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Sugarcane Leaf Photosynthesis and Growth Characters during Development of Water-Deficit Stress

Duli Zhao, Barry Glaz, Jack C. Comstock
Crop science 2013 v.53 no.3 pp. 1066-1075
biomass, chlorophyll, crop yield, dry matter accumulation, genotype, growth traits, irrigation management, leaf area, leaves, organic soils, photosynthesis, plant growth, sandy soils, shoots, stems, stomatal conductance, stress tolerance, sugarcane, tillering, water stress, Florida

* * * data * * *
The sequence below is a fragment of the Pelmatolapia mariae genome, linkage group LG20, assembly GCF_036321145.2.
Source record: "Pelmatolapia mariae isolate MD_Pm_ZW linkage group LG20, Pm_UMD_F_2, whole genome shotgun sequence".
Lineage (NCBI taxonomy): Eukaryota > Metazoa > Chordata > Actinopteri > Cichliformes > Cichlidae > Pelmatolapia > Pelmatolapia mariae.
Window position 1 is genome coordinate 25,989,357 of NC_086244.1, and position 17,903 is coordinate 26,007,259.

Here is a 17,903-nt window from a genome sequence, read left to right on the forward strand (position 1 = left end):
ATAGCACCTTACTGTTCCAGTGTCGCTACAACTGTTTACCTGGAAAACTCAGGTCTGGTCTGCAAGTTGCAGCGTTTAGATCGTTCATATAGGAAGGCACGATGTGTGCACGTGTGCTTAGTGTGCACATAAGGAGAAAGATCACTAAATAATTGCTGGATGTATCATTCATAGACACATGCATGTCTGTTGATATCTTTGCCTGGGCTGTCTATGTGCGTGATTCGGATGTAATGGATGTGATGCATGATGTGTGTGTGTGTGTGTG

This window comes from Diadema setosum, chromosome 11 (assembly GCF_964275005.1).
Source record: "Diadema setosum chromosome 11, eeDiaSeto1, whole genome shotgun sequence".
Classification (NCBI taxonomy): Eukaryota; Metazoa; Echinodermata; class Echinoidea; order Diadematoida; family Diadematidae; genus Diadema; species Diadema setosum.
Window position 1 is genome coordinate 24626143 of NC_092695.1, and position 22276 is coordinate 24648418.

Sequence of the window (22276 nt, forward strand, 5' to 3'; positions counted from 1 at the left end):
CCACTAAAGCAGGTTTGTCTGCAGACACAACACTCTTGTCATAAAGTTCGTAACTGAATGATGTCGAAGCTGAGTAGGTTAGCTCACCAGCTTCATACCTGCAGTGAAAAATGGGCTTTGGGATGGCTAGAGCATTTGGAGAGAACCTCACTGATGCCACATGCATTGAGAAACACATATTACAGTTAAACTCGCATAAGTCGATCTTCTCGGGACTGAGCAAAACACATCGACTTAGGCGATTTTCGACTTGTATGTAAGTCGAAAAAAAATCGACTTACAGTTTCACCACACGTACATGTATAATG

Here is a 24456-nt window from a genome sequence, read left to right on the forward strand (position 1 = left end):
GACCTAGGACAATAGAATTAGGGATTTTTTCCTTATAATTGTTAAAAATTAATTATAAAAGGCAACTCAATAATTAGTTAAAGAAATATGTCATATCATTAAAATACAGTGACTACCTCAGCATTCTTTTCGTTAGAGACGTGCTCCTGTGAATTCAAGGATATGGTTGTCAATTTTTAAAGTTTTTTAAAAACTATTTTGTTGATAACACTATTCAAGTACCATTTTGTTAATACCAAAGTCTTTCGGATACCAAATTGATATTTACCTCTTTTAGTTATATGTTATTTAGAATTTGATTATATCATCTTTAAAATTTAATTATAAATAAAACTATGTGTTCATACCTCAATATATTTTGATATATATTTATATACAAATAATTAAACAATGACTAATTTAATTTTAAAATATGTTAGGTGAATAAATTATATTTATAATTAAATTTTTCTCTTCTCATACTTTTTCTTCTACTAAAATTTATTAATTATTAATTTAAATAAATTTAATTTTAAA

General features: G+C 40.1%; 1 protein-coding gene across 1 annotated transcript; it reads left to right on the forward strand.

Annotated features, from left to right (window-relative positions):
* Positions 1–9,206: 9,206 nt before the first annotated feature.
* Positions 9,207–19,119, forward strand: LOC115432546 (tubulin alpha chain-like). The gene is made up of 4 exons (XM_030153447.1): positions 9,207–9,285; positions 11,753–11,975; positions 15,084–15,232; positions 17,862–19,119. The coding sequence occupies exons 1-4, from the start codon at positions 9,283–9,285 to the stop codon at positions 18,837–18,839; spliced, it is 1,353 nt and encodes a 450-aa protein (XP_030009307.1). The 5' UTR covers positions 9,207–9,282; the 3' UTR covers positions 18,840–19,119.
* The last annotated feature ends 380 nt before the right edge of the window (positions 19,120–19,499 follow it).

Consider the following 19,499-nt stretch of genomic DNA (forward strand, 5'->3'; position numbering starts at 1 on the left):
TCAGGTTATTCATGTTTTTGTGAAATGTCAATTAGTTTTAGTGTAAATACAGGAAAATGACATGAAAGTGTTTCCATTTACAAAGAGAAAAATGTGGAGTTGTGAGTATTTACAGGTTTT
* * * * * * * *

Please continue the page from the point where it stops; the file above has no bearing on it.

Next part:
Yield and profitability of sugarcane (a complex hybrid of Saccharum spp.) grown on sand soils are much lower than on organic soils in Florida owing to biotic and abiotic stresses. A greenhouse study was conducted using a sand soil to identify effects of water deficit stress (WS) during sugarcane early growth on leaf photosynthetic components, plant growth, and dry matter accumulation. Treatments included two sugarcane genotypes (CP 01-2390 and CP 80-1743) and two water regimes (well watered [WW] and WS). All plants were well watered before initiating WS. Water was withheld from the WS pots when plants reached seven to eight leaves on the primary stem. During the WS treatment, plant growth and leaf photosynthetic components were measured. Final green leaf area (GLA) and shoot biomass were determined at the end of the experiment. Water stress depressed leaf relative chlorophyll level (SPAD), stomatal conductance (gₛ), leaf net photosynthetic rate (Pn), transpiration rate (Tr), transpiration use efficiency (TUE) of photosynthesis, and GLA, resulting in reduced shoot biomass. CP 01-2390 was superior to CP 80-1743 in most measured physiological and growth traits under the WW and WS conditions, suggesting that selection of genotypes with tolerance to WS while improving irrigation management will improve sugarcane yields on sand soils. Physiological and growth traits, such as SPAD, gₛ, Pn, Tr, TUE, GLA, tillering, and stalk length, may be useful for early detection of WS and for evaluation of sugarcane genotypes in the stress tolerance.